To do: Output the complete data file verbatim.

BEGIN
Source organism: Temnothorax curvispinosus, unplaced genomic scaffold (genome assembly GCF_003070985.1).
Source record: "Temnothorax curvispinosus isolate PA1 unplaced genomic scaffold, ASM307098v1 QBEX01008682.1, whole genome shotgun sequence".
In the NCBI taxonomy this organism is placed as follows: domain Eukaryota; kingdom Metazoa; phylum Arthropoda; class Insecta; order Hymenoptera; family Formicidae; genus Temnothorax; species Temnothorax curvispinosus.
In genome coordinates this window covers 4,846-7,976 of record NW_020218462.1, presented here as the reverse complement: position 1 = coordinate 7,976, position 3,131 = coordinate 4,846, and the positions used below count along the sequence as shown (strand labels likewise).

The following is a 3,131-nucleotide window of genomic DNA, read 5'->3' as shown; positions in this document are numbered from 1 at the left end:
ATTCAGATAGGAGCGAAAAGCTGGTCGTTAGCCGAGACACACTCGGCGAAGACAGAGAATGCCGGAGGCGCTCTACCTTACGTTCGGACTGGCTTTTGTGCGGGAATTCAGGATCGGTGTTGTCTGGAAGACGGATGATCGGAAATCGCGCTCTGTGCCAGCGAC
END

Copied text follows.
Source organism: Temnothorax curvispinosus, unplaced genomic scaffold (genome assembly GCF_003070985.1).
Source record: "Temnothorax curvispinosus isolate PA1 unplaced genomic scaffold, ASM307098v1 QBEX01008682.1, whole genome shotgun sequence".
In the NCBI taxonomy this organism is placed as follows: domain Eukaryota; kingdom Metazoa; phylum Arthropoda; class Insecta; order Hymenoptera; family Formicidae; genus Temnothorax; species Temnothorax curvispinosus.
In genome coordinates this window covers 4,846-7,976 of record NW_020218462.1, presented here as the reverse complement: position 1 = coordinate 7,976, position 3,131 = coordinate 4,846, and the positions used below count along the sequence as shown (strand labels likewise).

The following is a 3,131-nucleotide window of genomic DNA, read 5'->3' as shown; positions in this document are numbered from 1 at the left end:
ATTCAGATAGGAGCGAAAAGCTGGTCGTTAGCCGAGACACACTCGGCGAAGACAGAGAATGCCGGAGGCGCTCTACCTTACGTTCGGACTGGCTTTTGTGCGGGAATTCAGGATCGGTGTTGTCTGGAAGACGGATGATCGGAAATCGCGCTCTGTGCCAGCGAC